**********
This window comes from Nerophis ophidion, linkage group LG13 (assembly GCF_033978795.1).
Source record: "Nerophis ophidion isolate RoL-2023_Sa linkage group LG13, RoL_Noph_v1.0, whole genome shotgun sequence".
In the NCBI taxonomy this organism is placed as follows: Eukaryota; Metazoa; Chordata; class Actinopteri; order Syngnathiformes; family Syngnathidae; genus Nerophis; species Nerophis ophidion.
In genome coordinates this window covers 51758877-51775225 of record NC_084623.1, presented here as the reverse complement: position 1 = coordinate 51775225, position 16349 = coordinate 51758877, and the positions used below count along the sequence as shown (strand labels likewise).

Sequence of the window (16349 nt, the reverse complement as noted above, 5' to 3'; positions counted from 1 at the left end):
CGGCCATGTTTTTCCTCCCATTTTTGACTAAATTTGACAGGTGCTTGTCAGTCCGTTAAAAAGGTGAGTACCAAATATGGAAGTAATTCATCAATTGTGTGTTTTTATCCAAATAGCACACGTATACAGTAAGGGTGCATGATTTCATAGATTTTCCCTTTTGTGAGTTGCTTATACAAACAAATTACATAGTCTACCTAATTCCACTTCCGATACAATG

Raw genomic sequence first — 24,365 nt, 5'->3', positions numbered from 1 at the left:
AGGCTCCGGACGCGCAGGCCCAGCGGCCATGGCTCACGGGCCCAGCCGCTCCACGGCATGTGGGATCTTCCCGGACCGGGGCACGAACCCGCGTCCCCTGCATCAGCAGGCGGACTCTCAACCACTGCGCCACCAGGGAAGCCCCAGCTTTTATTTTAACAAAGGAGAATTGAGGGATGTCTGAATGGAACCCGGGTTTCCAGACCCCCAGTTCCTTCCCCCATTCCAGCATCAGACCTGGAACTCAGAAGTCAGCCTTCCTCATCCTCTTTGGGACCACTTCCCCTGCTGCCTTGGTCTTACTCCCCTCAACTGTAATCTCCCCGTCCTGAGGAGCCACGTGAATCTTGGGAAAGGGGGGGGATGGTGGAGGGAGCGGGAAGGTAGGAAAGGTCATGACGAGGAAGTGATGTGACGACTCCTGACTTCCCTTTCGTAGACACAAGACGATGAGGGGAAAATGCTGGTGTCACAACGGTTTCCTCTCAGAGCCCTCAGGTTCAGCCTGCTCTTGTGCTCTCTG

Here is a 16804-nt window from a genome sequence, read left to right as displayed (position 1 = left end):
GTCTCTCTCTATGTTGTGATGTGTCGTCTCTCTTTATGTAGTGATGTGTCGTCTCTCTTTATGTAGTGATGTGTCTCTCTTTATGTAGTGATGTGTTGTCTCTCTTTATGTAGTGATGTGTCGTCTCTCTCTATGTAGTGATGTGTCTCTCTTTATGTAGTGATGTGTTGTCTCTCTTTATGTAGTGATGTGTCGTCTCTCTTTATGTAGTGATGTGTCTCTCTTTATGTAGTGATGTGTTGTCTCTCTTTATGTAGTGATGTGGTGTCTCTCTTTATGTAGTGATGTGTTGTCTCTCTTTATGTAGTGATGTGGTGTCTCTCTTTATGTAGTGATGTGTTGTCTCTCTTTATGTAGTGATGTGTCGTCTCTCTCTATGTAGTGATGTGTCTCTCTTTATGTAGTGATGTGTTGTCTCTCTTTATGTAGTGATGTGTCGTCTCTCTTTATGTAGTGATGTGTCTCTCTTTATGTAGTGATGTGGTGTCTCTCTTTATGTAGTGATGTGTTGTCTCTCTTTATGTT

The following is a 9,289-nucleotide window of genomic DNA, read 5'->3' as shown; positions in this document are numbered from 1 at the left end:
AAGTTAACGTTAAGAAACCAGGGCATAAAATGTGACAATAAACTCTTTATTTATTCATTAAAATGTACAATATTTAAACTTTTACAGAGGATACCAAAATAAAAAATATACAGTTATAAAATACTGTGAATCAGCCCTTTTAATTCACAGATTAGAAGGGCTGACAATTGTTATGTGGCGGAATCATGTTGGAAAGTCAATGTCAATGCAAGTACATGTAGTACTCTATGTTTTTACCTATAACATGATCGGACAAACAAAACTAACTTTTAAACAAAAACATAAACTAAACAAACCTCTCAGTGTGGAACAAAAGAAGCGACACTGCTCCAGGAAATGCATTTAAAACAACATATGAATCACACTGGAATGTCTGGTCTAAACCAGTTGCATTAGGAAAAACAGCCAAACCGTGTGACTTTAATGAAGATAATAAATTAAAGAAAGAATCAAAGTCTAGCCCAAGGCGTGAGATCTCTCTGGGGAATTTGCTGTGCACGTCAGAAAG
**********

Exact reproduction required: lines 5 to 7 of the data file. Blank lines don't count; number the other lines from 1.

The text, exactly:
Sequence of the window (16349 nt, the reverse complement as noted above, 5' to 3'; positions counted from 1 at the left end):
CGGCCATGTTTTTCCTCCCATTTTTGACTAAATTTGACAGGTGCTTGTCAGTCCGTTAAAAAGGTGAGTACCAAATATGGAAGTAATTCATCAATTGTGTGTTTTTATCCAAATAGCACACGTATACAGTAAGGGTGCATGATTTCATAGATTTTCCCTTTTGTGAGTTGCTTATACAAACAAATTACATAGTCTACCTAATTCCACTTCCGATACAATG

Raw genomic sequence first — 24,365 nt, 5'->3', positions numbered from 1 at the left: